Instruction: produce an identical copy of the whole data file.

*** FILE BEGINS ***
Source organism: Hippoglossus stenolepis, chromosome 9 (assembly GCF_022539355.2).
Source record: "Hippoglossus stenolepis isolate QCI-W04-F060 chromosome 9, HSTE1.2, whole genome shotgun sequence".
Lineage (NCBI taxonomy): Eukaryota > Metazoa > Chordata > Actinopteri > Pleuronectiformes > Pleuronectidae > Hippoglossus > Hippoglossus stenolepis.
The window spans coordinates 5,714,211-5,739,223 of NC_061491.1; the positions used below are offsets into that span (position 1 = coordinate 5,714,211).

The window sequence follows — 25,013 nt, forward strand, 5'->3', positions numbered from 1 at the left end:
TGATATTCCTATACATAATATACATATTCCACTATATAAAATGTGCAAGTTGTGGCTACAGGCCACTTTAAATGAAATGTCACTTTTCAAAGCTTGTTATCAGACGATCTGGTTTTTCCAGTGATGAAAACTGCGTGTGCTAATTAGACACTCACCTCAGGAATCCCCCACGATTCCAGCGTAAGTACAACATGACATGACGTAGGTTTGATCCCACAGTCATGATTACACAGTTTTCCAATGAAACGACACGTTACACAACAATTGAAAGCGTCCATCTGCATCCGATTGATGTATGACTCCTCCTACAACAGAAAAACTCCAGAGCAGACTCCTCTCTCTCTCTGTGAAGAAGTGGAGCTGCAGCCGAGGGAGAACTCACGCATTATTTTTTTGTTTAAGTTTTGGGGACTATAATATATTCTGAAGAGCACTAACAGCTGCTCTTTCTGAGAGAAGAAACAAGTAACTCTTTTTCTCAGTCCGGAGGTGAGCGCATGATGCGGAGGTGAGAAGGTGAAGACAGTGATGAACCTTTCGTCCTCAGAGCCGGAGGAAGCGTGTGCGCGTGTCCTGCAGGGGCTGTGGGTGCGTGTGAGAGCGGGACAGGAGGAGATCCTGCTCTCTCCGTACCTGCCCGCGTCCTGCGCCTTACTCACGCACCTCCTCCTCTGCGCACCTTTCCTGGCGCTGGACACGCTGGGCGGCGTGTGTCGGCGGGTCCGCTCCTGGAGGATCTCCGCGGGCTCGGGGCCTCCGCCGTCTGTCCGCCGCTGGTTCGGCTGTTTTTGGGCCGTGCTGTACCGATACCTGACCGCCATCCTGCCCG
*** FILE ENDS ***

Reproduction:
Source organism: Hippoglossus stenolepis, chromosome 9 (assembly GCF_022539355.2).
Source record: "Hippoglossus stenolepis isolate QCI-W04-F060 chromosome 9, HSTE1.2, whole genome shotgun sequence".
Lineage (NCBI taxonomy): Eukaryota > Metazoa > Chordata > Actinopteri > Pleuronectiformes > Pleuronectidae > Hippoglossus > Hippoglossus stenolepis.
The window spans coordinates 5,714,211-5,739,223 of NC_061491.1; the positions used below are offsets into that span (position 1 = coordinate 5,714,211).

The window sequence follows — 25,013 nt, forward strand, 5'->3', positions numbered from 1 at the left end:
TGATATTCCTATACATAATATACATATTCCACTATATAAAATGTGCAAGTTGTGGCTACAGGCCACTTTAAATGAAATGTCACTTTTCAAAGCTTGTTATCAGACGATCTGGTTTTTCCAGTGATGAAAACTGCGTGTGCTAATTAGACACTCACCTCAGGAATCCCCCACGATTCCAGCGTAAGTACAACATGACATGACGTAGGTTTGATCCCACAGTCATGATTACACAGTTTTCCAATGAAACGACACGTTACACAACAATTGAAAGCGTCCATCTGCATCCGATTGATGTATGACTCCTCCTACAACAGAAAAACTCCAGAGCAGACTCCTCTCTCTCTCTGTGAAGAAGTGGAGCTGCAGCCGAGGGAGAACTCACGCATTATTTTTTTGTTTAAGTTTTGGGGACTATAATATATTCTGAAGAGCACTAACAGCTGCTCTTTCTGAGAGAAGAAACAAGTAACTCTTTTTCTCAGTCCGGAGGTGAGCGCATGATGCGGAGGTGAGAAGGTGAAGACAGTGATGAACCTTTCGTCCTCAGAGCCGGAGGAAGCGTGTGCGCGTGTCCTGCAGGGGCTGTGGGTGCGTGTGAGAGCGGGACAGGAGGAGATCCTGCTCTCTCCGTACCTGCCCGCGTCCTGCGCCTTACTCACGCACCTCCTCCTCTGCGCACCTTTCCTGGCGCTGGACACGCTGGGCGGCGTGTGTCGGCGGGTCCGCTCCTGGAGGATCTCCGCGGGCTCGGGGCCTCCGCCGTCTGTCCGCCGCTGGTTCGGCTGTTTTTGGGCCGTGCTGTACCGATACCTGACCGCCATCCTGCCCG